Casper Ruud continued his bid to reach back-to-back finals at the French Open by fending off Chile's Nicolas Jarry in a 7-6(3) 7-5 7-5 fourth-round win on Monday as Tunisian trailblazer Ons Jabeur also stayed on course for a maiden Grand Slam crown.
Alexander Zverev hardly broke sweat in the night session to seal a 6-1 6-4 6-3 win over Bulgarian 28th seed Grigor Dimitrov and set up a showdown with Argentine Tomas Martin Etcheverry.
Ruud, who has only dropped two sets in four matches so far, faced a tricky test against lanky claycourt specialist Jarry but pulled through in three hours and 20 minutes as his opponent failed to make his chances count in the last two sets.
"If we had gone five sets I don't know how long we would have played," said Ruud on Court Philippe Chatrier. "I have to thank my team for pushing me in practice. I did the work and physically I was ready for more."
He next meets Holger Rune in a rematch of last year's quarter-final after the Dane got a helping hand from the umpire with a missed but glaring double bounce to battle past Argentine Francisco Cerundolo 7-6(3) 3-6 6-4 1-6 7-6(7).
Etcheverry reached his first Grand Slam quarter-final with a 7-6(8) 6-0 6-1 victory over Yoshihito Nishioka, the 27th seed.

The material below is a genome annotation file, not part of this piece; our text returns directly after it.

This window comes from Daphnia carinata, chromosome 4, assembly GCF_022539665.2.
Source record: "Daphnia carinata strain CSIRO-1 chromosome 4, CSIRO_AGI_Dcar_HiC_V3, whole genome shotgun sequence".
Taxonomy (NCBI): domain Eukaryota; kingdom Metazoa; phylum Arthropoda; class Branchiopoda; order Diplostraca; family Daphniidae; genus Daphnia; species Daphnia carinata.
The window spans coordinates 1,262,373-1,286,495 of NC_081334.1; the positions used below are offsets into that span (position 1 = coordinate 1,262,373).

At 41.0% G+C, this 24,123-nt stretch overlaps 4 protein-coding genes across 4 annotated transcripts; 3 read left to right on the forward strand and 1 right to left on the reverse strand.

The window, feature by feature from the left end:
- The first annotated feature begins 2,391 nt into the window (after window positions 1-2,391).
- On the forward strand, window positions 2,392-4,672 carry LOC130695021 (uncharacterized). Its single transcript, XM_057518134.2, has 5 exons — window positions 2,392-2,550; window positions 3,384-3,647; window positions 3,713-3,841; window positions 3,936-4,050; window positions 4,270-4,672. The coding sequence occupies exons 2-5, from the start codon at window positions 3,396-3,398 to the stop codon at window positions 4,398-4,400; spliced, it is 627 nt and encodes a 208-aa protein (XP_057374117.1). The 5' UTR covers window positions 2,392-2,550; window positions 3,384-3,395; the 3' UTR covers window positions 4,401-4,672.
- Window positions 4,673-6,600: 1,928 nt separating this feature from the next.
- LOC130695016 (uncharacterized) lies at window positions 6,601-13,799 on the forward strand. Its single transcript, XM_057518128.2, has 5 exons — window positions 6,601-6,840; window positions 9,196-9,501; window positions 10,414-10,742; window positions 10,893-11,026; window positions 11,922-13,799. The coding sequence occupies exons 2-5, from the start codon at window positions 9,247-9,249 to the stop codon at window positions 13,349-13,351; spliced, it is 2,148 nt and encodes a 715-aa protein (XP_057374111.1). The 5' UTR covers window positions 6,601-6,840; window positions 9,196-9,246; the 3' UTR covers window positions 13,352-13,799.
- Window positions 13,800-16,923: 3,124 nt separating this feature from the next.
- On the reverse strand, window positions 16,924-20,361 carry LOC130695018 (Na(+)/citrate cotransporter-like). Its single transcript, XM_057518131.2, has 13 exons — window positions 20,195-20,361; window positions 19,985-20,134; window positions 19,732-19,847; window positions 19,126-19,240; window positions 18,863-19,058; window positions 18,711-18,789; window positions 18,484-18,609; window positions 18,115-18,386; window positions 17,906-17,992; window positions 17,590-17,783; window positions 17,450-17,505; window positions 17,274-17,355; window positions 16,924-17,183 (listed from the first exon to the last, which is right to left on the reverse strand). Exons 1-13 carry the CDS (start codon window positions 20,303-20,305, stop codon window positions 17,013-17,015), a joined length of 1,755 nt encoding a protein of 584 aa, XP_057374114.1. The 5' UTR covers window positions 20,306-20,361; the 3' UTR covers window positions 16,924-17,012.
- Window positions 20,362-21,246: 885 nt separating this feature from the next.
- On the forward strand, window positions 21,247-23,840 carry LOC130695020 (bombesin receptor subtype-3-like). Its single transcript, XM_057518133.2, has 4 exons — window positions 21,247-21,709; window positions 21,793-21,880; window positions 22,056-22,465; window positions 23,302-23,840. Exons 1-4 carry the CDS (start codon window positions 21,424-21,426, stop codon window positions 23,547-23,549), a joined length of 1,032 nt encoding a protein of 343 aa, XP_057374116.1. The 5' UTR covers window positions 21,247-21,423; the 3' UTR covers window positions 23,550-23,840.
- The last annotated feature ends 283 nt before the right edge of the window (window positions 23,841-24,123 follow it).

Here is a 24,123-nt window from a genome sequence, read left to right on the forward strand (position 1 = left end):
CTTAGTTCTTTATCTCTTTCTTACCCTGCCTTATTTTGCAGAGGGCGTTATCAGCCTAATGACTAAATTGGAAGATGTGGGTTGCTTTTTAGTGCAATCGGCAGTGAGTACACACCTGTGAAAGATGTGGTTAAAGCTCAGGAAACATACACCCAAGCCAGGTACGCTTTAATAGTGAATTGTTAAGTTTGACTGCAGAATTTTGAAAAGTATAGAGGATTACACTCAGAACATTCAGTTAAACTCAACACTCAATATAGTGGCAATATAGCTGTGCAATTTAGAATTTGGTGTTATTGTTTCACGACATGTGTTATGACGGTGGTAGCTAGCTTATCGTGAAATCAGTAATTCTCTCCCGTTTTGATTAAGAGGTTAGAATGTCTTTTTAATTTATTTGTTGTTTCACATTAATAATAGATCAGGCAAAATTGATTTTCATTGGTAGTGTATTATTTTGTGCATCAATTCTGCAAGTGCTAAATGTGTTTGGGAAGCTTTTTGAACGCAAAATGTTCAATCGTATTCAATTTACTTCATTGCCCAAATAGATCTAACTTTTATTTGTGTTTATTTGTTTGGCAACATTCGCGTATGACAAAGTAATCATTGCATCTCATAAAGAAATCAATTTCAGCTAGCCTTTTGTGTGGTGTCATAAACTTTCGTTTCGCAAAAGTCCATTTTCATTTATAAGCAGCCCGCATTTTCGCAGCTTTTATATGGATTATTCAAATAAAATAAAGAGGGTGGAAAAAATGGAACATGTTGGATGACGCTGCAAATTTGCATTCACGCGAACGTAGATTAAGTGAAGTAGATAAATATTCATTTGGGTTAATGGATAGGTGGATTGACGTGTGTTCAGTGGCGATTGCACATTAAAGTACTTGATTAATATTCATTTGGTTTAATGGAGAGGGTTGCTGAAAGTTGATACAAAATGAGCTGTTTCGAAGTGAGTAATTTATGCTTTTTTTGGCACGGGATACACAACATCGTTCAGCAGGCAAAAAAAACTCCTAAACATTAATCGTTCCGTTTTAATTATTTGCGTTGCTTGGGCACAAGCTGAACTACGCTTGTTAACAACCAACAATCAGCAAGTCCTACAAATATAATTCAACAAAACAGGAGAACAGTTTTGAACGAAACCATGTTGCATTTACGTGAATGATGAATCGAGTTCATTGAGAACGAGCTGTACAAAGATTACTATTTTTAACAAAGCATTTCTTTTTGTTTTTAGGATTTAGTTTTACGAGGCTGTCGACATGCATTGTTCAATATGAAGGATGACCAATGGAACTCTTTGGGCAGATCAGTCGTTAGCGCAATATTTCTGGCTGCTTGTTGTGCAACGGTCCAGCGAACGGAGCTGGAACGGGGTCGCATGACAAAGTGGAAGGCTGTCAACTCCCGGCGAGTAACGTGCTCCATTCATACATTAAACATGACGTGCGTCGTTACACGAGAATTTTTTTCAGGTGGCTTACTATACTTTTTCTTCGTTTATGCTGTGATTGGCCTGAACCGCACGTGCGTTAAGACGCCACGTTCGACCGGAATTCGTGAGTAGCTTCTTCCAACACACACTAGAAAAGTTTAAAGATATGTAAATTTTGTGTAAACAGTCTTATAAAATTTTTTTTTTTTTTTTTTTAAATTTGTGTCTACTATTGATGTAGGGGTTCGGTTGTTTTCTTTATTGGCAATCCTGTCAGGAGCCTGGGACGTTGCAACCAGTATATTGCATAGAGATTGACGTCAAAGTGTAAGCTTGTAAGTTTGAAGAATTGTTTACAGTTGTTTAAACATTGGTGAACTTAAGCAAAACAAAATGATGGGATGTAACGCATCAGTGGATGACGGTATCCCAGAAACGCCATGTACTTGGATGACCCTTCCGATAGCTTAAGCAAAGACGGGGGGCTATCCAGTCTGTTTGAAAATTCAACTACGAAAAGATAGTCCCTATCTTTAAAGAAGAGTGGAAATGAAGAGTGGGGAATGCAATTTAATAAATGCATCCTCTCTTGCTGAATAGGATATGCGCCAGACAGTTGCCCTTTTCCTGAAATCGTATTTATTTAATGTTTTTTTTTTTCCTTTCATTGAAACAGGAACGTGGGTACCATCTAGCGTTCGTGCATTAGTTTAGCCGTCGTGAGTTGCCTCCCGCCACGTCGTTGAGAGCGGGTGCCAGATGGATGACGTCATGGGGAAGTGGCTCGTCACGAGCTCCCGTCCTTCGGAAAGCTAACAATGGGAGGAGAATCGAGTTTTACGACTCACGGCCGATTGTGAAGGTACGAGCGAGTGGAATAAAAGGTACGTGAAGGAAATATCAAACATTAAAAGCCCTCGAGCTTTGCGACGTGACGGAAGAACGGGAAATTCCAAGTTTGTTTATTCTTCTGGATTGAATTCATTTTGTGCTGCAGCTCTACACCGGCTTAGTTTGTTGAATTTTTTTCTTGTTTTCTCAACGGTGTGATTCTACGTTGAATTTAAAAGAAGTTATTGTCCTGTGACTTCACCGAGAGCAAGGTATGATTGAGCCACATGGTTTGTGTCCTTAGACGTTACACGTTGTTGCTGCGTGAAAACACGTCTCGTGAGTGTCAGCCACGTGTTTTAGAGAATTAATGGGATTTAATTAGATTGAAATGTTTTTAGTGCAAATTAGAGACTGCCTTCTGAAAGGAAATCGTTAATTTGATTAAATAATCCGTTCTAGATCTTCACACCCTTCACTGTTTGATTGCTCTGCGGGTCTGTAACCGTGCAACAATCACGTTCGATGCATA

Jabeur moved into the quarter-finals at the claycourt major for the first time with a 6-3 6-1 victory over American Bernarda Pera and hoped that the romantic atmosphere of Paris will help her quest for a maiden Grand Slam title.
"Paris is always romantic, day or night. Winning here will definitely be an amazing memory for me," said Jabeur, who became the first African player to reach the quarters at each of the four majors in the Open Era.
The Tunisian had reached the Australian Open quarter-final in 2020 and finished runner-up to Elena Rybakina and Iga Swiatek in the Wimbledon and U.S. Open title clashes last year.
The 28-year-old is not getting complacent ahead of her clash with 14th seed Beatriz Haddad Maia, who beat Sara Sorribes Tormo 6-7(3) 6-3 7-5 to become the first Brazilian woman since Maria Bueno in 1968 to make the quarter-finals of a major.
"For now, I just want to take it one match at a time," added Jabeur. "I will have a very difficult quarter-final. I was just taking it one match at a time, trying to make it to the second week. Now I'm going to push more for the next few matches."
Haddad Maia became only the second Brazilian woman to reach a Grand Slam quarter-final in the Open Era after Bueno and she got there in three hours and 51 minutes -- the longest women's match of the tournament.